Archive for lentils

Lentil Cakes

Posted in twentieth century with tags , , , , on May 2, 2008 by hoveringdog

Modern vegetarianism as an organized movement, oddly enough, derives historically not from the self-flagellating liberal middle class with whom many associate it today, but rather, from nineteenth-century working-class radicals in England’s industrialized north. The first official vegetarian society (apart from the short-lived and awkwardly named British and Foreign Society for the Promotion of Humanity and Abstinence from Animal Food) was founded in 1847 by activists in Salford, England. The movement took off, and by 1914, there was a vegetarian society in nearly every country of Europe. Hell, in 1908, there was even an International Union of Vegetarian Esperantists, who advocated vegetarianism and … Esperanto. I’m sure it seemed like a good idea at the time.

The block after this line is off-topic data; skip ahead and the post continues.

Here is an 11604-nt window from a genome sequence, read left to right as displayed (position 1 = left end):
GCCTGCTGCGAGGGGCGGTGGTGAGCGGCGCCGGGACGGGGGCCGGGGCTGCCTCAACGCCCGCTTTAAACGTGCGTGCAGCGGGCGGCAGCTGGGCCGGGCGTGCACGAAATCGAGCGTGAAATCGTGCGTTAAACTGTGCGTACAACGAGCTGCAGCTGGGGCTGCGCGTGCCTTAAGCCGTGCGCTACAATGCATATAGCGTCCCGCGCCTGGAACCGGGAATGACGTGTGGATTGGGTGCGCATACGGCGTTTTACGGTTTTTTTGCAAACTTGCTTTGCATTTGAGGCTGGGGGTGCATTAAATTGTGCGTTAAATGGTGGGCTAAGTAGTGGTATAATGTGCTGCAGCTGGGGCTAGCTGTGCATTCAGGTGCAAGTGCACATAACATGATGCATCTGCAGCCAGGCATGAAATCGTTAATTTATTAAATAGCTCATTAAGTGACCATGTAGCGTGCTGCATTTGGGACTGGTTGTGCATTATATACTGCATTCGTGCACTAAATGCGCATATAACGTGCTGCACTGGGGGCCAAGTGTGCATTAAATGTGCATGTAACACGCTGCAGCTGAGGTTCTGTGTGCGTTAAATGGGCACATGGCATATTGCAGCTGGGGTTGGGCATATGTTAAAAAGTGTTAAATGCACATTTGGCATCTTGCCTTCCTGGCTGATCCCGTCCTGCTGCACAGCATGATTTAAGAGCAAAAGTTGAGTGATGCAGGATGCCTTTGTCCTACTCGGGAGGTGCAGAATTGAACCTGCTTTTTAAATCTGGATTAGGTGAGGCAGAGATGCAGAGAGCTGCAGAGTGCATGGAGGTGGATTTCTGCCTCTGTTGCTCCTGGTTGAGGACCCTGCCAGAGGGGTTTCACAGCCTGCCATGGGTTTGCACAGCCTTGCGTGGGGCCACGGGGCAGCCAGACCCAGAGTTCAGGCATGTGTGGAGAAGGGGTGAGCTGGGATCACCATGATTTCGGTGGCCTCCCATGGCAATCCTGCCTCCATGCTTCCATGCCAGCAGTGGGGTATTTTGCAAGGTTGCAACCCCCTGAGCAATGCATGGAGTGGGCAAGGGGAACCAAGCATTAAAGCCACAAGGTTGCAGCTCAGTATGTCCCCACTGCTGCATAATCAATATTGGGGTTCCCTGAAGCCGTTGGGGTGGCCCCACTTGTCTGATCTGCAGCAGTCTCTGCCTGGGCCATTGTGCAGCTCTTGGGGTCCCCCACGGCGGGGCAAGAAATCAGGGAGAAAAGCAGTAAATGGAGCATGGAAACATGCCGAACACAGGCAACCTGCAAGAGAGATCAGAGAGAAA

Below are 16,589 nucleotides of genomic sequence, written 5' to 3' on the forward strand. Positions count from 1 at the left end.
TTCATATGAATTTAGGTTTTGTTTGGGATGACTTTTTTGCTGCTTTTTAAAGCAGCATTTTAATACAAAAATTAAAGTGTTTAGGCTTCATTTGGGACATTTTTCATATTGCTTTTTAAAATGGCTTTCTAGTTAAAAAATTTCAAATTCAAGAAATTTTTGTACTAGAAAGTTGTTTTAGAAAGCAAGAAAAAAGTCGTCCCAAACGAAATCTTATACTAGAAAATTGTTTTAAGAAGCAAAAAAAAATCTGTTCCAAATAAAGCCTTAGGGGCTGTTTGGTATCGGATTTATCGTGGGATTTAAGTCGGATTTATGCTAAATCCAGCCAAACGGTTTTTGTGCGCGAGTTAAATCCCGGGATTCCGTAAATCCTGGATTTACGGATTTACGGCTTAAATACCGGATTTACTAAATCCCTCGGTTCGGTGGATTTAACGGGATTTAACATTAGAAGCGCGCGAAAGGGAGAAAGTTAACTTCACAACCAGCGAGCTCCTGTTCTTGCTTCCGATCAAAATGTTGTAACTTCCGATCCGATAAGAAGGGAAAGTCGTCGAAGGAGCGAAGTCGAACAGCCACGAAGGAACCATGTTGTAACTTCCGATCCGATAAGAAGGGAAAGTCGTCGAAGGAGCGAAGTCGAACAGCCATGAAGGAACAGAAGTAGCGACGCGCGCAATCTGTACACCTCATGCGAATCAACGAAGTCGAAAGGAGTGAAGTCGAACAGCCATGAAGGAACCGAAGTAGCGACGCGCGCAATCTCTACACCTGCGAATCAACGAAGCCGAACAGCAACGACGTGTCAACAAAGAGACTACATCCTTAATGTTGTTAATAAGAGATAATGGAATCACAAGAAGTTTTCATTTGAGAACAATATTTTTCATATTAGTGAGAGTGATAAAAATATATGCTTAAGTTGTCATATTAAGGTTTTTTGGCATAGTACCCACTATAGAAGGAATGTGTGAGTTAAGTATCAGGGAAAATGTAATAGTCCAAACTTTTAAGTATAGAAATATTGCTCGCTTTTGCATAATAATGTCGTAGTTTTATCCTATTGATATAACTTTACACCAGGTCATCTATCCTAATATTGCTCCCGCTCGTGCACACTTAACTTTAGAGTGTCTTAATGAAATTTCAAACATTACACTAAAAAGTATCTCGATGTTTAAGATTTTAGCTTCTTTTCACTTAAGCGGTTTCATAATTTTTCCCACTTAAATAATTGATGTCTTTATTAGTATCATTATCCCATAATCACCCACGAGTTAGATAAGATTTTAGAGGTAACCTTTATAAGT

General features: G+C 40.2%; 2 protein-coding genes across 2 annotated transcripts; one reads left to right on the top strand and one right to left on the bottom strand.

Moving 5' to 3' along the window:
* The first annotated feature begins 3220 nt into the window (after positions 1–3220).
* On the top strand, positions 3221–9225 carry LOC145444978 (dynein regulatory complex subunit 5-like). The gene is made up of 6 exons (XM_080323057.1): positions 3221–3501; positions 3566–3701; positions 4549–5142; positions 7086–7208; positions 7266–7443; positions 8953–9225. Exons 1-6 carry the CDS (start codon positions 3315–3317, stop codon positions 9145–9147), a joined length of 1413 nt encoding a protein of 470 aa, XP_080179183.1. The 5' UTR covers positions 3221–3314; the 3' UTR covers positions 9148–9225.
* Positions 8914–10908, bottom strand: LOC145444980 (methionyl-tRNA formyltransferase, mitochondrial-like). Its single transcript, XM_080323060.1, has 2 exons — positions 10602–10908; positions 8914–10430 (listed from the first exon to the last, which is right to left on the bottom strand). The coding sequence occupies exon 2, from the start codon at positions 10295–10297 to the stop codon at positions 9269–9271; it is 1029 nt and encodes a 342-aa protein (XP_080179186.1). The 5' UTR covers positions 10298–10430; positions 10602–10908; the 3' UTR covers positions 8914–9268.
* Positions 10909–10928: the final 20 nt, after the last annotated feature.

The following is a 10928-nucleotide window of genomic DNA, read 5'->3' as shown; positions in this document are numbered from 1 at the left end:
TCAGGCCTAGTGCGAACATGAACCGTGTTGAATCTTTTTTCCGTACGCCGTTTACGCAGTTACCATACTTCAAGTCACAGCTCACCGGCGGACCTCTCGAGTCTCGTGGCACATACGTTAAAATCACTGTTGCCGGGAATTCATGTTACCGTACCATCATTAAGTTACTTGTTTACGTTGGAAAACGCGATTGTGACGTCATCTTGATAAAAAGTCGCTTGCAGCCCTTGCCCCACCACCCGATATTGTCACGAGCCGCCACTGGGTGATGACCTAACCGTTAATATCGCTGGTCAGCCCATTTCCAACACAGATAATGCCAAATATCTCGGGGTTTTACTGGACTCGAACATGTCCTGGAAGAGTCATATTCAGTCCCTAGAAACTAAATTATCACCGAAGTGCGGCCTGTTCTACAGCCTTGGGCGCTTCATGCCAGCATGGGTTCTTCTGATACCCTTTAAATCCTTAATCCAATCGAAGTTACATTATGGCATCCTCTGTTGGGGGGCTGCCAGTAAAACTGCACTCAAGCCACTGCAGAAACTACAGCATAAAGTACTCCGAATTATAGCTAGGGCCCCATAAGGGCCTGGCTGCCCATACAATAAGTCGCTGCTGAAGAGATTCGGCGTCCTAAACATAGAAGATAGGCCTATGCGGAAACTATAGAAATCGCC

Lentil Cakes

Anyway, back to the lentil cakes: By the early 1900s, and well before the founding of the Vegan Society in 1944, several members of the UK Vegetarian Society had already begun questioning the ethics of egg and dairy consumption. From this discussion was born the first vegan cookbook, although the word vegan itself had not yet been coined: In the year 1910 appeared the cookbook No Animal Food by Rupert H. Wheldon, who, after filling almost half the volume with preachy advocacy for a diet completely free of animal products, finally got around to providing a few recipes. After the fold is my updated version of Wheldon’s original recipe for lentil cakes.

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